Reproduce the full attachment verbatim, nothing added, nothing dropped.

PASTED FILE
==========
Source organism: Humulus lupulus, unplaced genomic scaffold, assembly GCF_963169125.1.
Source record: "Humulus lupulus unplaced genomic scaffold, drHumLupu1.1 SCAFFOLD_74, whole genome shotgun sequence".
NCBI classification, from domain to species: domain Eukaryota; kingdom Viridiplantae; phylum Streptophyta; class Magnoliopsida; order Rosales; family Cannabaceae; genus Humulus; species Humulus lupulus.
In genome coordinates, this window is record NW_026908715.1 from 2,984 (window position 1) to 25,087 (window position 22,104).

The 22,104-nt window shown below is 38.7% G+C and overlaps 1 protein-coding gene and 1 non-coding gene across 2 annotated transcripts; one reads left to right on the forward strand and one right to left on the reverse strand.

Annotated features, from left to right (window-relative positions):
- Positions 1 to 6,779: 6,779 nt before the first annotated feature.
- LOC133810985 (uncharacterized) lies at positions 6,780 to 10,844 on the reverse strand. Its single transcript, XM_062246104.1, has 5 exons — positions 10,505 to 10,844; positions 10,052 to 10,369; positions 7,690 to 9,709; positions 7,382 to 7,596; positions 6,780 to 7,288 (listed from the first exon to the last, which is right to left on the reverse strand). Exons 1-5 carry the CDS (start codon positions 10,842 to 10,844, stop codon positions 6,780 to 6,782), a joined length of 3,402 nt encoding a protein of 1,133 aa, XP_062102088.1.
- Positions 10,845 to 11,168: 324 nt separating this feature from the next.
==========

Source organism: Humulus lupulus, unplaced genomic scaffold, assembly GCF_963169125.1.
Source record: "Humulus lupulus unplaced genomic scaffold, drHumLupu1.1 SCAFFOLD_74, whole genome shotgun sequence".
NCBI classification, from domain to species: domain Eukaryota; kingdom Viridiplantae; phylum Streptophyta; class Magnoliopsida; order Rosales; family Cannabaceae; genus Humulus; species Humulus lupulus.
In genome coordinates, this window is record NW_026908715.1 from 2,984 (window position 1) to 25,087 (window position 22,104).

The 22,104-nt window shown below is 38.7% G+C and overlaps 1 protein-coding gene and 1 non-coding gene across 2 annotated transcripts; one reads left to right on the forward strand and one right to left on the reverse strand.

Annotated features, from left to right (window-relative positions):
- Positions 1 to 6,779: 6,779 nt before the first annotated feature.
- LOC133810985 (uncharacterized) lies at positions 6,780 to 10,844 on the reverse strand. Its single transcript, XM_062246104.1, has 5 exons — positions 10,505 to 10,844; positions 10,052 to 10,369; positions 7,690 to 9,709; positions 7,382 to 7,596; positions 6,780 to 7,288 (listed from the first exon to the last, which is right to left on the reverse strand). Exons 1-5 carry the CDS (start codon positions 10,842 to 10,844, stop codon positions 6,780 to 6,782), a joined length of 3,402 nt encoding a protein of 1,133 aa, XP_062102088.1.
- Positions 10,845 to 11,168: 324 nt separating this feature from the next.